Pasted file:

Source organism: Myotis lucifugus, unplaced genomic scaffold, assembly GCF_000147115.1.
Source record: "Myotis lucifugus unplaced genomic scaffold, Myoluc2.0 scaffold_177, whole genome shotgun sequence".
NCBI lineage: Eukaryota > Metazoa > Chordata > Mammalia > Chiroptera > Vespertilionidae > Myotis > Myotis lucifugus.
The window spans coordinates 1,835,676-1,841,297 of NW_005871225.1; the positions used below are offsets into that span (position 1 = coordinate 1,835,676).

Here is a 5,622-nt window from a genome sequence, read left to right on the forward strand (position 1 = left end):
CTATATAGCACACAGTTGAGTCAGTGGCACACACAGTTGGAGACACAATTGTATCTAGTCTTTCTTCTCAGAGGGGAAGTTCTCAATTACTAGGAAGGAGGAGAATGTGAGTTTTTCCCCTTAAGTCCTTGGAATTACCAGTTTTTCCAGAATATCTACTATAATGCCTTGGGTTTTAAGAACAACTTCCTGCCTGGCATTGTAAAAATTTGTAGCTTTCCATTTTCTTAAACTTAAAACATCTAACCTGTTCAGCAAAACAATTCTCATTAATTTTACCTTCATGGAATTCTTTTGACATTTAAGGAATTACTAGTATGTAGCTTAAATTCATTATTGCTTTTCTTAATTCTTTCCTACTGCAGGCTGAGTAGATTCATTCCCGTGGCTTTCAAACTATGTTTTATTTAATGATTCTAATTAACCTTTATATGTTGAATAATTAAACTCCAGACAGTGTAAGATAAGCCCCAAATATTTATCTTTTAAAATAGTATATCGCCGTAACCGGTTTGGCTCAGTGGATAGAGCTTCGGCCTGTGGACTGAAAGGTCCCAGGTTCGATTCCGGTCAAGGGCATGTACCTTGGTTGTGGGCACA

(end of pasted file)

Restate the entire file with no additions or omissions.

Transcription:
Source organism: Myotis lucifugus, unplaced genomic scaffold, assembly GCF_000147115.1.
Source record: "Myotis lucifugus unplaced genomic scaffold, Myoluc2.0 scaffold_177, whole genome shotgun sequence".
NCBI lineage: Eukaryota > Metazoa > Chordata > Mammalia > Chiroptera > Vespertilionidae > Myotis > Myotis lucifugus.
The window spans coordinates 1,835,676-1,841,297 of NW_005871225.1; the positions used below are offsets into that span (position 1 = coordinate 1,835,676).

Here is a 5,622-nt window from a genome sequence, read left to right on the forward strand (position 1 = left end):
CTATATAGCACACAGTTGAGTCAGTGGCACACACAGTTGGAGACACAATTGTATCTAGTCTTTCTTCTCAGAGGGGAAGTTCTCAATTACTAGGAAGGAGGAGAATGTGAGTTTTTCCCCTTAAGTCCTTGGAATTACCAGTTTTTCCAGAATATCTACTATAATGCCTTGGGTTTTAAGAACAACTTCCTGCCTGGCATTGTAAAAATTTGTAGCTTTCCATTTTCTTAAACTTAAAACATCTAACCTGTTCAGCAAAACAATTCTCATTAATTTTACCTTCATGGAATTCTTTTGACATTTAAGGAATTACTAGTATGTAGCTTAAATTCATTATTGCTTTTCTTAATTCTTTCCTACTGCAGGCTGAGTAGATTCATTCCCGTGGCTTTCAAACTATGTTTTATTTAATGATTCTAATTAACCTTTATATGTTGAATAATTAAACTCCAGACAGTGTAAGATAAGCCCCAAATATTTATCTTTTAAAATAGTATATCGCCGTAACCGGTTTGGCTCAGTGGATAGAGCTTCGGCCTGTGGACTGAAAGGTCCCAGGTTCGATTCCGGTCAAGGGCATGTACCTTGGTTGTGGGCACA